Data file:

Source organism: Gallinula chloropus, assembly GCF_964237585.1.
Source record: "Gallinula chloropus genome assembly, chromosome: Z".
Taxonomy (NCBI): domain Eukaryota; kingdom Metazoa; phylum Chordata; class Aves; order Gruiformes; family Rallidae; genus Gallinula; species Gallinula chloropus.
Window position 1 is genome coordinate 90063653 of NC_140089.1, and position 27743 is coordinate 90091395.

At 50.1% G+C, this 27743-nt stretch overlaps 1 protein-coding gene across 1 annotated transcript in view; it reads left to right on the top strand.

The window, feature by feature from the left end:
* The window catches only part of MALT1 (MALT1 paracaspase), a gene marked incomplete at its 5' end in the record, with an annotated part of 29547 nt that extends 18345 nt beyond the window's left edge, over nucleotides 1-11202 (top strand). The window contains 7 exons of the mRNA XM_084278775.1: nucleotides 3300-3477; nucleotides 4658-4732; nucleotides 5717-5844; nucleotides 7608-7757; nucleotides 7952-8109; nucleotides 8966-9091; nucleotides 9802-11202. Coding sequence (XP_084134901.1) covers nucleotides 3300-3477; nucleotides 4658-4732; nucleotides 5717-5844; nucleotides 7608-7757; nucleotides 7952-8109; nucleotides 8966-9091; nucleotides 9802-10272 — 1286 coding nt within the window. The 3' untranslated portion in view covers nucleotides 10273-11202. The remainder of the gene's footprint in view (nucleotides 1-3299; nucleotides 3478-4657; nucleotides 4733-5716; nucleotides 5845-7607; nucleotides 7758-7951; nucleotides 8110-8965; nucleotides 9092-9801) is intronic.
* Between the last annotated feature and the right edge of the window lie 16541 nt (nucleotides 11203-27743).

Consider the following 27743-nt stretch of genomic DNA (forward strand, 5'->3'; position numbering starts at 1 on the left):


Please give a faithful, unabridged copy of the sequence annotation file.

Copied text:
Source organism: Gallinula chloropus, assembly GCF_964237585.1.
Source record: "Gallinula chloropus genome assembly, chromosome: Z".
Taxonomy (NCBI): domain Eukaryota; kingdom Metazoa; phylum Chordata; class Aves; order Gruiformes; family Rallidae; genus Gallinula; species Gallinula chloropus.
Window position 1 is genome coordinate 90063653 of NC_140089.1, and position 27743 is coordinate 90091395.

At 50.1% G+C, this 27743-nt stretch overlaps 1 protein-coding gene across 1 annotated transcript in view; it reads left to right on the top strand.

The window, feature by feature from the left end:
* The window catches only part of MALT1 (MALT1 paracaspase), a gene marked incomplete at its 5' end in the record, with an annotated part of 29547 nt that extends 18345 nt beyond the window's left edge, over nucleotides 1-11202 (top strand). The window contains 7 exons of the mRNA XM_084278775.1: nucleotides 3300-3477; nucleotides 4658-4732; nucleotides 5717-5844; nucleotides 7608-7757; nucleotides 7952-8109; nucleotides 8966-9091; nucleotides 9802-11202. Coding sequence (XP_084134901.1) covers nucleotides 3300-3477; nucleotides 4658-4732; nucleotides 5717-5844; nucleotides 7608-7757; nucleotides 7952-8109; nucleotides 8966-9091; nucleotides 9802-10272 — 1286 coding nt within the window. The 3' untranslated portion in view covers nucleotides 10273-11202. The remainder of the gene's footprint in view (nucleotides 1-3299; nucleotides 3478-4657; nucleotides 4733-5716; nucleotides 5845-7607; nucleotides 7758-7951; nucleotides 8110-8965; nucleotides 9092-9801) is intronic.
* Between the last annotated feature and the right edge of the window lie 16541 nt (nucleotides 11203-27743).

Consider the following 27743-nt stretch of genomic DNA (forward strand, 5'->3'; position numbering starts at 1 on the left):